Pain is a Reality, Suffering is a Choice

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No one is immune from difficulties and challenges.

In response to the devastating news of his two-year-old daughter’s leukemia, her years of illness, and her subsequent passing at the age of fourteen, Rabbi Asher Resnick has devoted decades of study to comprehend and share the Jewish perspective on suffering and Divine Justice.

Pain Is a Reality, Suffering Is a Choice provides a deeply personal and profoundly human Torah perspective on some of life’s most basic and essential questions. Drawing on his own personal experience and a wealth of classical Jewish sources, the author sheds light on the Torah view of many fundamental topics:

  • Painful emotions and anger at God
  • Maintaining a connection with the deceased
  • The World to Come and reincarnation
  • Grappling with difficult tests in life
  • Why painful things happen to good people

 

Praise

“A most remarkable work that only a most sensitive talmid chacham who himself lived through that harrowing pain can produce… The reader will gain great insight and knowledge from studying the deep and powerful topics that he presents — so thoroughly, clearly, and poignantly.”

Rav Ahron Lopiansky
Rosh Yeshiva, Yeshiva of Greater Washington

 

Book Reviews

Review by Ben Rothke

The Millennium Problems are seven of the most complicated math problems today. Each problem carries a one million dollar reward from the Clay Mathematics Institute to whoever can solve it. Within Judaism, one could develop similar Millennium Problems that defy answers. Perhaps the most significant of them is how to deal with divine justice.

In Pain is a Reality, Suffering is a Choice (Mosaica Press), my friend Rabbi Asher Resnick takes that question head-on and provides the reader with a framework and answers on dealing with one of the most intractable issues a person could ever face. Resnick writes not just from his head but also from his heart. The book is the outcome of his dealing with the death of his 14-year-old daughter from leukemia, which she valiantly fought for over a decade. Judaism seemingly has an answer to everything, and Resnick provides a framework to deal with two of the most significant Jewish Millennium Problems of suffering and Divine Justice.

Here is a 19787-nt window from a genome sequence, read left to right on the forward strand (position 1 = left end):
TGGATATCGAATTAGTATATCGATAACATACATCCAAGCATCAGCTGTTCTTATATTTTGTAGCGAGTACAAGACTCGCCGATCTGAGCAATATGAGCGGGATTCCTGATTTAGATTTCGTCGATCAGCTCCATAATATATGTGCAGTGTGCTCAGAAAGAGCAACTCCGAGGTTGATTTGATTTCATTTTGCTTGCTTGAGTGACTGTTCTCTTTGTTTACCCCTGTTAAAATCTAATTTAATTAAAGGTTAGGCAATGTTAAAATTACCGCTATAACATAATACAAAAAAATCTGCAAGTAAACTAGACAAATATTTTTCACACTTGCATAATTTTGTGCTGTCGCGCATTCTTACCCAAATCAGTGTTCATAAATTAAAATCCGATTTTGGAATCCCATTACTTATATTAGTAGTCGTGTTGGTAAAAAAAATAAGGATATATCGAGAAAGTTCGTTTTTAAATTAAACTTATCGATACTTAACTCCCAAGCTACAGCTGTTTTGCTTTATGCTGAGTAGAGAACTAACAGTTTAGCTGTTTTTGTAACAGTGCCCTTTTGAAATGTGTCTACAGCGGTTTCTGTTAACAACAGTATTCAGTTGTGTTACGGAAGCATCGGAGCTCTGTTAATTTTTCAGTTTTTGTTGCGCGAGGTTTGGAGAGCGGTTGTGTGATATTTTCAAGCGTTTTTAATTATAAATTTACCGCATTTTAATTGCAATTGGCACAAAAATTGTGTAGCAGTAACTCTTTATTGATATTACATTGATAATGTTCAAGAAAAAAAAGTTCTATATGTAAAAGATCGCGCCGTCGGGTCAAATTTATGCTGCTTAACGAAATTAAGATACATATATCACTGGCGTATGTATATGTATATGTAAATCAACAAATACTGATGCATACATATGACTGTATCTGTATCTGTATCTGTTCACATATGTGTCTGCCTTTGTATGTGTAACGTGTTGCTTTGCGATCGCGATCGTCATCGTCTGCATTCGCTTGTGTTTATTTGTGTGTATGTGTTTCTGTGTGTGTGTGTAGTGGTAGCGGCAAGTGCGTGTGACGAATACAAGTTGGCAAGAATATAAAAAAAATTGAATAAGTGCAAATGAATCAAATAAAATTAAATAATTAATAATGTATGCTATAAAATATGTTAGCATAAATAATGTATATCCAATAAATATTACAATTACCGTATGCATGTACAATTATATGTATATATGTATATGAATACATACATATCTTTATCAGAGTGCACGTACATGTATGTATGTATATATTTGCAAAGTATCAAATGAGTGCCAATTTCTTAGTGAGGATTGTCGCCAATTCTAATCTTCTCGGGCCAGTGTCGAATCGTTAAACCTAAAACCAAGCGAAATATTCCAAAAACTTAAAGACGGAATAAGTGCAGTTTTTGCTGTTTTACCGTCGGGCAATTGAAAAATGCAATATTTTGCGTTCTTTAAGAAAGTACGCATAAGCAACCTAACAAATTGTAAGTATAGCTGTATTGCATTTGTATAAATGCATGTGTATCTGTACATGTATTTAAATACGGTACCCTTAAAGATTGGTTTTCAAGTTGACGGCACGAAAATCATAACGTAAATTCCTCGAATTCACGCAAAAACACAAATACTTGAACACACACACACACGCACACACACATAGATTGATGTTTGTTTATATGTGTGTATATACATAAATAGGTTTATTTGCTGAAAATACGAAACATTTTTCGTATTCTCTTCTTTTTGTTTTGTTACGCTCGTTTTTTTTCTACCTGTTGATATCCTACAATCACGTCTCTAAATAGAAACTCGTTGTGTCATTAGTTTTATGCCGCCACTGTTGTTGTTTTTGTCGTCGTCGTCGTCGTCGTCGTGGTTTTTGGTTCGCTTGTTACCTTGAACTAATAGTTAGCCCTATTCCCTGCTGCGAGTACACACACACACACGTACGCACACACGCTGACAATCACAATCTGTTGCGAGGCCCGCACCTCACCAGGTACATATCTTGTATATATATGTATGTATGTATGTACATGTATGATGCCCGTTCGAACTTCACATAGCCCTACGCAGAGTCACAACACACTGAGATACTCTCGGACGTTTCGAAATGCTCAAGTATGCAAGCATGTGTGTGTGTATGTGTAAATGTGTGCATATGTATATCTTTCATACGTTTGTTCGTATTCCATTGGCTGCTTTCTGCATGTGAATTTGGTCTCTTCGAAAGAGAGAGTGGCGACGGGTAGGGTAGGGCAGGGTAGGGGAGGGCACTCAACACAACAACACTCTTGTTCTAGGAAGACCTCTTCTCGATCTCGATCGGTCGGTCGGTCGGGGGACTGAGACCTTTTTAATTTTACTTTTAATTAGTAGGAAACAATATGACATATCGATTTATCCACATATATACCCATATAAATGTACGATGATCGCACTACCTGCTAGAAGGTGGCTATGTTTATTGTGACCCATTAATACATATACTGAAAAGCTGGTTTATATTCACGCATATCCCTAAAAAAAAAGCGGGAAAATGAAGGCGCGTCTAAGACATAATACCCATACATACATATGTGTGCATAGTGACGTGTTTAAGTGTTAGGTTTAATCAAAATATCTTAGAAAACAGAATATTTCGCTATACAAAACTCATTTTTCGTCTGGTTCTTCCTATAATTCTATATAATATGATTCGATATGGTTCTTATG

The book would be worth it just for the fascinating insight it shares into the famous verse in Leviticus 10:3 of va’yidom Aharon – and Aaron was silent after his beloved sons Nadav and Avihu were killed in a heavenly fire.

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Many have assumed that the message being imparted is that just as Aaron was silent and accepted the divine justice of the unspeakable death of his sons, so too must everyone else. But the book quotes the late great Ner Israel Rosh Yeshiva Rabbi Yakov Weinberg, who astutely noted that the normal human reaction for a father upon the death of his children would be to cry out in pain. Aaron did not do that. Rabbi Weinberg explains that as the Kohen Gadol, he was constantly on call in his service to the Jewish nation. External emotions were simply not allowed for Aaron.